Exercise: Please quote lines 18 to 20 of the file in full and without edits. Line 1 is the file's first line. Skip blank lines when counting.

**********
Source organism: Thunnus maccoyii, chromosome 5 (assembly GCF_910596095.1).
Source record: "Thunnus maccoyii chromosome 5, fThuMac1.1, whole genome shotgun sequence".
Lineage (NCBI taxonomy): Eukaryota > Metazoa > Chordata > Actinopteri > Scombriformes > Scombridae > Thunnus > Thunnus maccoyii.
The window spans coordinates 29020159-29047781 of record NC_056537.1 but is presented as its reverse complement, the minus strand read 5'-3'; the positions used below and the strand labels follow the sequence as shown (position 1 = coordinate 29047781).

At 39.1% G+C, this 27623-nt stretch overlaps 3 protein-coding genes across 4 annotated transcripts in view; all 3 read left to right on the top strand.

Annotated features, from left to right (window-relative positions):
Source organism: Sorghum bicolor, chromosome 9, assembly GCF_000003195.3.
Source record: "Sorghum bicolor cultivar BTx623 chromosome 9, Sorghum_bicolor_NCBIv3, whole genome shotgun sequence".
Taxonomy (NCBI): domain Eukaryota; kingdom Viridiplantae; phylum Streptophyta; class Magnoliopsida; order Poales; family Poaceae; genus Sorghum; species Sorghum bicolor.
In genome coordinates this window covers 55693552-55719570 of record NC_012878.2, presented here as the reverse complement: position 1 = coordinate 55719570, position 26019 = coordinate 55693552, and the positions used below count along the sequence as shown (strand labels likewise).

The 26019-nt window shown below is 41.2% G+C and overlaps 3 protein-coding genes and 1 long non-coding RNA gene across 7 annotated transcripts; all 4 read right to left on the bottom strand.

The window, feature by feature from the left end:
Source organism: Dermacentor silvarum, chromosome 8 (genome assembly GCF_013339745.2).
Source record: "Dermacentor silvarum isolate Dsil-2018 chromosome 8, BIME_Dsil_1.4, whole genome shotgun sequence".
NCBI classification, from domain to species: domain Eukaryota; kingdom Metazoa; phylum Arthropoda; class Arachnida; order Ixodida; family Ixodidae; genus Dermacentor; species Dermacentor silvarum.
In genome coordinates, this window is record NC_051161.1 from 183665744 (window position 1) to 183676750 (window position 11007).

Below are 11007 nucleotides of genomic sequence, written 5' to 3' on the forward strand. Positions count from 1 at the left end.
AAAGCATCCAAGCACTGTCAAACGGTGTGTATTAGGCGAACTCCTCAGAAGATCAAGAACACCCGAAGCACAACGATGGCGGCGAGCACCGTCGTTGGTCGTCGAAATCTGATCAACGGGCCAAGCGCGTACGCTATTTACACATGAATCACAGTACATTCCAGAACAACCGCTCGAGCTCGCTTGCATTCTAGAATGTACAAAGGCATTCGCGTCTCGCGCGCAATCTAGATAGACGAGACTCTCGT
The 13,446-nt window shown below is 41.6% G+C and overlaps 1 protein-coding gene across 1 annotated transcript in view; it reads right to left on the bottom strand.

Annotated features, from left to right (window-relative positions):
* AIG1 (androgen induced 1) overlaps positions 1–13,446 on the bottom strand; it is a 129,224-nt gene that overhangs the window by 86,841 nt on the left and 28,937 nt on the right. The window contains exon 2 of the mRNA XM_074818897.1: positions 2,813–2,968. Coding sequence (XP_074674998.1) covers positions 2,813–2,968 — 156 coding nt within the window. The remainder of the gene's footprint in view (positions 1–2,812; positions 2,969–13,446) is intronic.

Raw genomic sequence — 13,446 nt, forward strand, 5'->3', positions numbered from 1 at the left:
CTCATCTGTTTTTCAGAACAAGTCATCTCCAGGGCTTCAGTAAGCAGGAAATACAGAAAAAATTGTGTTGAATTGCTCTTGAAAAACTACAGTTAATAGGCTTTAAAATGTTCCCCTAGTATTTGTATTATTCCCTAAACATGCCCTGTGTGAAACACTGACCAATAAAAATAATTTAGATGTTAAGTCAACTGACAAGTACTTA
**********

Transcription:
AAAGCATCCAAGCACTGTCAAACGGTGTGTATTAGGCGAACTCCTCAGAAGATCAAGAACACCCGAAGCACAACGATGGCGGCGAGCACCGTCGTTGGTCGTCGAAATCTGATCAACGGGCCAAGCGCGTACGCTATTTACACATGAATCACAGTACATTCCAGAACAACCGCTCGAGCTCGCTTGCATTCTAGAATGTACAAAGGCATTCGCGTCTCGCGCGCAATCTAGATAGACGAGACTCTCGT
The 13,446-nt window shown below is 41.6% G+C and overlaps 1 protein-coding gene across 1 annotated transcript in view; it reads right to left on the bottom strand.

Annotated features, from left to right (window-relative positions):